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High Temperature Decreases the Pic / Poc Ratio and Increases Phosphorus Requirements in Coccolithus Pelagicus (Haptophyta) : Volume 11, Issue 1 (16/01/2014)

By Gerecht, A. C.

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Book Id: WPLBN0004004598
Format Type: PDF Article :
File Size: Pages 31
Reproduction Date: 2015

Title: High Temperature Decreases the Pic / Poc Ratio and Increases Phosphorus Requirements in Coccolithus Pelagicus (Haptophyta) : Volume 11, Issue 1 (16/01/2014)  
Author: Gerecht, A. C.
Volume: Vol. 11, Issue 1
Language: English
Subject: Science, Biogeosciences, Discussions
Collections: Periodicals: Journal and Magazine Collection (Contemporary), Copernicus GmbH
Historic
Publication Date:
2014
Publisher: Copernicus Gmbh, Göttingen, Germany
Member Page: Copernicus Publications

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Henderiks, J., Gerecht, A. C., Probert, I., Edvardsen, B., & Šupraha, L. (2014). High Temperature Decreases the Pic / Poc Ratio and Increases Phosphorus Requirements in Coccolithus Pelagicus (Haptophyta) : Volume 11, Issue 1 (16/01/2014). Retrieved from http://www.ebooklibrary.org/


Description
Description: CEES, Dept. of Biosciences, University of Oslo, P.O. Box 1066 Blindern, 0316 Oslo, Norway. Rising ocean temperatures will likely increase stratification of the water column and reduce nutrient input into the photic zone. This will increase the likelihood of nutrient limitation in marine microalgae, leading to changes in the abundance and composition of phytoplankton communities, which in turn will affect global biogeochemical cycles. Calcifying algae, such as coccolithophores, influence the carbon cycle by fixing CO2 into particulate organic carbon (POC) through photosynthesis and into particulate inorganic carbon (PIC) through calcification. As calcification produces a net release of CO2, the ratio of PIC / POC determines whether coccolithophores act as a source (PIC / POC > 1) or a sink (PIC / POC < 1) of atmospheric CO2. We studied the effect of phosphorus (P-) limitation and temperature stress on the physiology and PIC / POC ratios of two subspecies of Coccolithus pelagicus. This large and heavily calcified species (PIC / POC generally > 1.5) is a major contributor to calcite export from the photic zone into deep-sea reservoirs. Phosphorus limitation did not influence exponential growth rates in either subspecies, but P-limited cells had significantly lower cellular P-content. A 5 °C temperature increase did not affect exponential growth rates either, but nearly doubled cellular P-content under both high and low phosphate availability. The PIC / POC ratios did not differ between P-limited and nutrient-replete cultures, but at elevated temperature (from 10 to 15 °C) PIC / POC ratios decreased by 40–60%. Our results suggest that elevated temperature may intensify P-limitation due to a higher P-requirement to maintain growth and POC production rates, possibly reducing abundances in a warmer ocean. Under such a scenario C. pelagicus may decrease its calcification rate relative to photosynthesis, resulting in PIC / POC ratios < 1 and favouring CO2-sequestration over release. Phosphorus limitation by itself is unlikely to cause changes in the PIC / POC ratio in this species.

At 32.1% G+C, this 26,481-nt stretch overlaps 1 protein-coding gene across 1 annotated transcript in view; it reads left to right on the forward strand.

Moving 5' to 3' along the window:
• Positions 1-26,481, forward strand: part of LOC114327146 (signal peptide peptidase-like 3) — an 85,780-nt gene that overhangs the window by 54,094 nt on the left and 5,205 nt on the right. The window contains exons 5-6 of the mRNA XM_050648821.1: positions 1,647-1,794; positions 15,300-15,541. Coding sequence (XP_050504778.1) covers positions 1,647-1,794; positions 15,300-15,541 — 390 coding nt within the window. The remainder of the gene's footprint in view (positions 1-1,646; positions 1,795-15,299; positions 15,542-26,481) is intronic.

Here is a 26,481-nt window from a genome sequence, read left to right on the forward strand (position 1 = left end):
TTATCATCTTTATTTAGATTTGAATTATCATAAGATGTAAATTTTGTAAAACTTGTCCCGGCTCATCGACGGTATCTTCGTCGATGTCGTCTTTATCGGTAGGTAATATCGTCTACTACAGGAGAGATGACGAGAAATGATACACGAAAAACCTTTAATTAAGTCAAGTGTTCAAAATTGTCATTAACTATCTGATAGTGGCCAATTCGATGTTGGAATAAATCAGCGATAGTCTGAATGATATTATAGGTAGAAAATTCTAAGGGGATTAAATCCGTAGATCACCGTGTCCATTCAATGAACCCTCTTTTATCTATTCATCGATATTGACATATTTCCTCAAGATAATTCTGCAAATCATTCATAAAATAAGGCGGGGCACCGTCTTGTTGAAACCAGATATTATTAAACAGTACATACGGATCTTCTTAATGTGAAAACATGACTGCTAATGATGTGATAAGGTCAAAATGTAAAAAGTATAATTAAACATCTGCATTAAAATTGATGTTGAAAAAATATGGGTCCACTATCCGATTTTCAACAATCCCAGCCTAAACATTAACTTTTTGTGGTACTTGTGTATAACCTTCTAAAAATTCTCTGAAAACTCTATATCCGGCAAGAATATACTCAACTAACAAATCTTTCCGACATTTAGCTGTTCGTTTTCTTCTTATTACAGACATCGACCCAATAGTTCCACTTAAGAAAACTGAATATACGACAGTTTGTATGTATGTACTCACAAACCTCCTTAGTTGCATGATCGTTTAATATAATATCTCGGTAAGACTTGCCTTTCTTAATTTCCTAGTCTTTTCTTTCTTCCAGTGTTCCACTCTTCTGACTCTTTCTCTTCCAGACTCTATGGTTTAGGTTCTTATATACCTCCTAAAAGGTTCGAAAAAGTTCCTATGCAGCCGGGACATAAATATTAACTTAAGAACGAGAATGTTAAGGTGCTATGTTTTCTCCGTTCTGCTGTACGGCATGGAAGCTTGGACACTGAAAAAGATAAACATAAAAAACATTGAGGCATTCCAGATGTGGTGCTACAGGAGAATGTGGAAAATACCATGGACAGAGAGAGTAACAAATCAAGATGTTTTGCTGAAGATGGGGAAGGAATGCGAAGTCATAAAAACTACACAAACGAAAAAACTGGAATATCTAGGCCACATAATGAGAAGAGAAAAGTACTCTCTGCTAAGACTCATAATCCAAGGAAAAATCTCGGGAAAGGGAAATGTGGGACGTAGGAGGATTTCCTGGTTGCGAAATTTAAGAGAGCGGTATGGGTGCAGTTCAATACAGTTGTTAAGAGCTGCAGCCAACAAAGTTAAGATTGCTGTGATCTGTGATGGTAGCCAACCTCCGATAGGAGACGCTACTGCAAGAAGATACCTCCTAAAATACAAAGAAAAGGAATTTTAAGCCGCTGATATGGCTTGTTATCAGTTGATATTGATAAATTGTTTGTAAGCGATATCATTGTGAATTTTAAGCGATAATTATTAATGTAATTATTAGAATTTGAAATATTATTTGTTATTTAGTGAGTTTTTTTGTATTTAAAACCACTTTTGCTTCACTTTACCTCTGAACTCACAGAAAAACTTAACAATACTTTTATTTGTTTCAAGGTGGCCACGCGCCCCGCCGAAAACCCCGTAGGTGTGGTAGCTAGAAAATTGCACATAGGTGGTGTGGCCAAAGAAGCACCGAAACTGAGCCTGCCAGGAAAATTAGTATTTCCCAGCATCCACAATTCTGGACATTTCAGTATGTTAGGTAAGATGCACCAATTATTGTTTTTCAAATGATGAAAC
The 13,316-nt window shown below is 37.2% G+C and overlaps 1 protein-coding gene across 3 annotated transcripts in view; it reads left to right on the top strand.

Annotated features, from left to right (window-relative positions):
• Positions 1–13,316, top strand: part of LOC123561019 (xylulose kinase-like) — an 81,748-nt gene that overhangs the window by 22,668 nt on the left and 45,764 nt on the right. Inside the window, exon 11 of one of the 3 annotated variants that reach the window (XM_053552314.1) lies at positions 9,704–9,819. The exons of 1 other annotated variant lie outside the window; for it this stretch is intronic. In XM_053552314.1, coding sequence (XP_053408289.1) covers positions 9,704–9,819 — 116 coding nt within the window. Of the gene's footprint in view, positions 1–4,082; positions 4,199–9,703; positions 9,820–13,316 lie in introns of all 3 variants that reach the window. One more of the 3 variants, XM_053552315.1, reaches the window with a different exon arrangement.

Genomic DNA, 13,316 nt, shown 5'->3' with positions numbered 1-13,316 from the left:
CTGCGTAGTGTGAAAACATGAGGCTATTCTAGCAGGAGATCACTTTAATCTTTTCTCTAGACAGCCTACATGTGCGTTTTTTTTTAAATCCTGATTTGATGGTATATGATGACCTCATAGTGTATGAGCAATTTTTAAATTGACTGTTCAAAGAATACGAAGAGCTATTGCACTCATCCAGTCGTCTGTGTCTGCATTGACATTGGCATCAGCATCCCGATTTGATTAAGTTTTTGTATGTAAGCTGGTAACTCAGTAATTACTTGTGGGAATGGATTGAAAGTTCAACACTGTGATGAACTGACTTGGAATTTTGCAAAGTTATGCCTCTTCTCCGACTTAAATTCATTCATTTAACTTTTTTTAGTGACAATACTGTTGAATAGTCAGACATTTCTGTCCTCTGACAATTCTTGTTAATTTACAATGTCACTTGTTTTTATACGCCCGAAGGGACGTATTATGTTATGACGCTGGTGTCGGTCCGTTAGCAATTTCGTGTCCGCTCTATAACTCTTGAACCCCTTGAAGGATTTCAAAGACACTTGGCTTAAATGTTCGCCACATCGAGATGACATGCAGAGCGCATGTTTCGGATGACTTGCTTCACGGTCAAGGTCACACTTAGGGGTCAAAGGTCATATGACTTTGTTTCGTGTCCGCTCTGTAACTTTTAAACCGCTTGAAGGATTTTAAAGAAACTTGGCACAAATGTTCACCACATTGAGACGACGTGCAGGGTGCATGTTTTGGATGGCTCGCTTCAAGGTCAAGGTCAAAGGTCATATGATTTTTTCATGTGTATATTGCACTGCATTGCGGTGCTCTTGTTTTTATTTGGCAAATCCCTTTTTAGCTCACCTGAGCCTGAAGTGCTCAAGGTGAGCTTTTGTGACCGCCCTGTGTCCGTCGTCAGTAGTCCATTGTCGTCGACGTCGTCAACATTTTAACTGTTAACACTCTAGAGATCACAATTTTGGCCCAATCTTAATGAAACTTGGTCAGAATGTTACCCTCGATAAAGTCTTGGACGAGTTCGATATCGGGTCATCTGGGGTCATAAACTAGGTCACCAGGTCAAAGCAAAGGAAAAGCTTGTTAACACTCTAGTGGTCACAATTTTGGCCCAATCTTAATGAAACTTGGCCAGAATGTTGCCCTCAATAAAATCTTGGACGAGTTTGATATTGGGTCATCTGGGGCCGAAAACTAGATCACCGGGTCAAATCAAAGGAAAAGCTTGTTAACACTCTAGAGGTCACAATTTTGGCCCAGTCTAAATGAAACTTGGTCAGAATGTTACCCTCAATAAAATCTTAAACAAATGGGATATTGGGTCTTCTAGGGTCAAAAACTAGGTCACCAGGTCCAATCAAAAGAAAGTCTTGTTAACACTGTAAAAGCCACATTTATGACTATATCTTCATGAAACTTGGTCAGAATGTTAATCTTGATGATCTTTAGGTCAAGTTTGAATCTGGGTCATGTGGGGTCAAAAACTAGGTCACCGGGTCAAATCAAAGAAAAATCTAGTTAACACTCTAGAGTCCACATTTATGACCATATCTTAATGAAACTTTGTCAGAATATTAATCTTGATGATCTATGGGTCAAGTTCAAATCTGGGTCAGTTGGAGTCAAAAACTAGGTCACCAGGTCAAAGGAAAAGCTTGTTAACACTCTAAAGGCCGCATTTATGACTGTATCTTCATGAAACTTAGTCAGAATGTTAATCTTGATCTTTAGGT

Summary
High temperature decreases the PIC / POC ratio and increases phosphorus requirements in Coccolithus pelagicus (Haptophyta)

Excerpt
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